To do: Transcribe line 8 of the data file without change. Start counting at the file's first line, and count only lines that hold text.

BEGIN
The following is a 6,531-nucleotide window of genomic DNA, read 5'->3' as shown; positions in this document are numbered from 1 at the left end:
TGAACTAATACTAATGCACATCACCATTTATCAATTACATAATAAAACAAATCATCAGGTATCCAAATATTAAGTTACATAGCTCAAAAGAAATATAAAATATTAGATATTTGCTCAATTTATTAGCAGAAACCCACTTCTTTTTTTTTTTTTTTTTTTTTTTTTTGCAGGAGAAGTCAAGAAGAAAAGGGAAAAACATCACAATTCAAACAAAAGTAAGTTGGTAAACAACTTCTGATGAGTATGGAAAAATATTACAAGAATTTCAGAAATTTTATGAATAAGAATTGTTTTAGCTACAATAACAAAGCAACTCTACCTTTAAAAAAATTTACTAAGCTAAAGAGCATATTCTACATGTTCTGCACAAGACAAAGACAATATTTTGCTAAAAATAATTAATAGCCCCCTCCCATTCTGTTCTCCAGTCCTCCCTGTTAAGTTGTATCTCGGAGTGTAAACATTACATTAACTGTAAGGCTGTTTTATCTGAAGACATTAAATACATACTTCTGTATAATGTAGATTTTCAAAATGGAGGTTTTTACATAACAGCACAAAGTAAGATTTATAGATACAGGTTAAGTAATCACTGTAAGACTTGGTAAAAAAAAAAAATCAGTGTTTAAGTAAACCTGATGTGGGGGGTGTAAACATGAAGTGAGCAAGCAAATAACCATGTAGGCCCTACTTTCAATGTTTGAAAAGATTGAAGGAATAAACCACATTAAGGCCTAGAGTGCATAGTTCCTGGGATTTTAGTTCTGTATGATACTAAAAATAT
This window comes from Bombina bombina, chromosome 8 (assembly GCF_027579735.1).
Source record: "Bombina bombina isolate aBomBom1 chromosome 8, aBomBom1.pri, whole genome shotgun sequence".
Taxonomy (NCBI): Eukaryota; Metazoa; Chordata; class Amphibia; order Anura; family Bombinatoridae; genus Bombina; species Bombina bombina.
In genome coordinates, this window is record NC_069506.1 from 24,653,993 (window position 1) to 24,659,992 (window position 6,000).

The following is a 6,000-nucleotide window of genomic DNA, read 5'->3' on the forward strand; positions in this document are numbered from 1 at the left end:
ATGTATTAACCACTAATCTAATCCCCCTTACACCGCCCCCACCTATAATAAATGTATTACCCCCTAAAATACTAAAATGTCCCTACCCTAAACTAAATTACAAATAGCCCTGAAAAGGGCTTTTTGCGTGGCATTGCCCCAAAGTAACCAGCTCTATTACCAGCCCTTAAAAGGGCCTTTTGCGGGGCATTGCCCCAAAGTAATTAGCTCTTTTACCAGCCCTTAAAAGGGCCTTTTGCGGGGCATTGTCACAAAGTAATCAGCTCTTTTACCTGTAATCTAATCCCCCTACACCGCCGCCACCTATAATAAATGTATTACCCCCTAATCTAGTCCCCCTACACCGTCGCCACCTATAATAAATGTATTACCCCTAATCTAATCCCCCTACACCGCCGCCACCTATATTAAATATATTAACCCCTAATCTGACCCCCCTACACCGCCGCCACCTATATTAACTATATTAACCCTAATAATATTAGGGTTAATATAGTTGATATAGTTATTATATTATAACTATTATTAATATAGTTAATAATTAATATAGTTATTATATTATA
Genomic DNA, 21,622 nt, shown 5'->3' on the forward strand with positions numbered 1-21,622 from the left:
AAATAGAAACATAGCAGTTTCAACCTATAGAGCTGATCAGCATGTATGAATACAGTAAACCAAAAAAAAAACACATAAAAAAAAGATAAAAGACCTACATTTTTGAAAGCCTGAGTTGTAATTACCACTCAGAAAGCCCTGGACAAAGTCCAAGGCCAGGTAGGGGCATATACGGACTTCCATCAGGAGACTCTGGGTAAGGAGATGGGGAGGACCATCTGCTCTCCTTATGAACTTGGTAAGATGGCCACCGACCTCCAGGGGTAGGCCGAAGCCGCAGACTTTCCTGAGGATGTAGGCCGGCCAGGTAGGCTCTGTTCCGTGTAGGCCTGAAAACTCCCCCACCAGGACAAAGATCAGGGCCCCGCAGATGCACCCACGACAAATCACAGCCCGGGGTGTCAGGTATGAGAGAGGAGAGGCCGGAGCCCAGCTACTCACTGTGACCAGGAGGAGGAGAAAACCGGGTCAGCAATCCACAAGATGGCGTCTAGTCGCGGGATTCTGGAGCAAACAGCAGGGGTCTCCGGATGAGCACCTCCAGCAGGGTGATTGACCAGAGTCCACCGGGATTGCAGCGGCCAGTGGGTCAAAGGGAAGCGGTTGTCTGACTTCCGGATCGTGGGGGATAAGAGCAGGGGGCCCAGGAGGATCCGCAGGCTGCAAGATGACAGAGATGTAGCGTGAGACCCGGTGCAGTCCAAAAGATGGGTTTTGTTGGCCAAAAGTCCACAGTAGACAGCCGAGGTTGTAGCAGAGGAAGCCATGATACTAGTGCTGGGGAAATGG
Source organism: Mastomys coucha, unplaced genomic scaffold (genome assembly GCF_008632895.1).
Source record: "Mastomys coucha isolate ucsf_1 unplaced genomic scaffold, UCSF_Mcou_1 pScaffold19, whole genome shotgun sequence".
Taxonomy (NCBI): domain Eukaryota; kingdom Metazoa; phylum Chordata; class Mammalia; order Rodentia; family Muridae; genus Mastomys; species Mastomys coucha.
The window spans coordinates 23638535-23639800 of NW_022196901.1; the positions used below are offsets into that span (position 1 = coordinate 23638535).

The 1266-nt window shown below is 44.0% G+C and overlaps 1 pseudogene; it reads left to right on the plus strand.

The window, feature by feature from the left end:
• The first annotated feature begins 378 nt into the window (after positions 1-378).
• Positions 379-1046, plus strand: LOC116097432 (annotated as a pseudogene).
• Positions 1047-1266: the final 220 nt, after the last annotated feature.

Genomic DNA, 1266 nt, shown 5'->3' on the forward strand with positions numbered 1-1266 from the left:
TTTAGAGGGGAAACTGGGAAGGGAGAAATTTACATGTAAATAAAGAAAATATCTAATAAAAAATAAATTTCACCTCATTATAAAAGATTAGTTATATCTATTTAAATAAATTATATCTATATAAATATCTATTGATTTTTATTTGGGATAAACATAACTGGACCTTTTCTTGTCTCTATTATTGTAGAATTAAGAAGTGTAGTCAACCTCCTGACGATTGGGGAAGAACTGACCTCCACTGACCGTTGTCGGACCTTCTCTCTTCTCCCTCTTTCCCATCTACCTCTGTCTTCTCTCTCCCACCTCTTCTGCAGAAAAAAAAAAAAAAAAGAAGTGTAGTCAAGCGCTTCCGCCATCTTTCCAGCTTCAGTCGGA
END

ATGTATTAACCACTAATCTAATCCCCCTTACACCGCCCCCACCTATAATAAATGTATTACCCCCTAAAATACTAAAATGTCCCTACCCTAAACTAAATTACAAATAGCCCTGAAAAGGGCTTTTTGCGTGGCATTGCCCCAAAGTAACCAGCTCTATTACCAGCCCTTAAAAGGGCCTTTTGCGGGGCATTGCCCCAAAGTAATTAGCTCTTTTACCAGCCCTTAAAAGGGCCTTTTGCGGGGCATTGTCACAAAGTAATCAGCTCTTTTACCTGTAATCTAATCCCCCTACACCGCCGCCACCTATAATAAATGTATTACCCCCTAATCTAGTCCCCCTACACCGTCGCCACCTATAATAAATGTATTACCCCTAATCTAATCCCCCTACACCGCCGCCACCTATATTAAATATATTAACCCCTAATCTGACCCCCCTACACCGCCGCCACCTATATTAACTATATTAACCCTAATAATATTAGGGTTAATATAGTTGATATAGTTATTATATTATAACTATTATTAATATAGTTAATAATTAATATAGTTATTATATTATA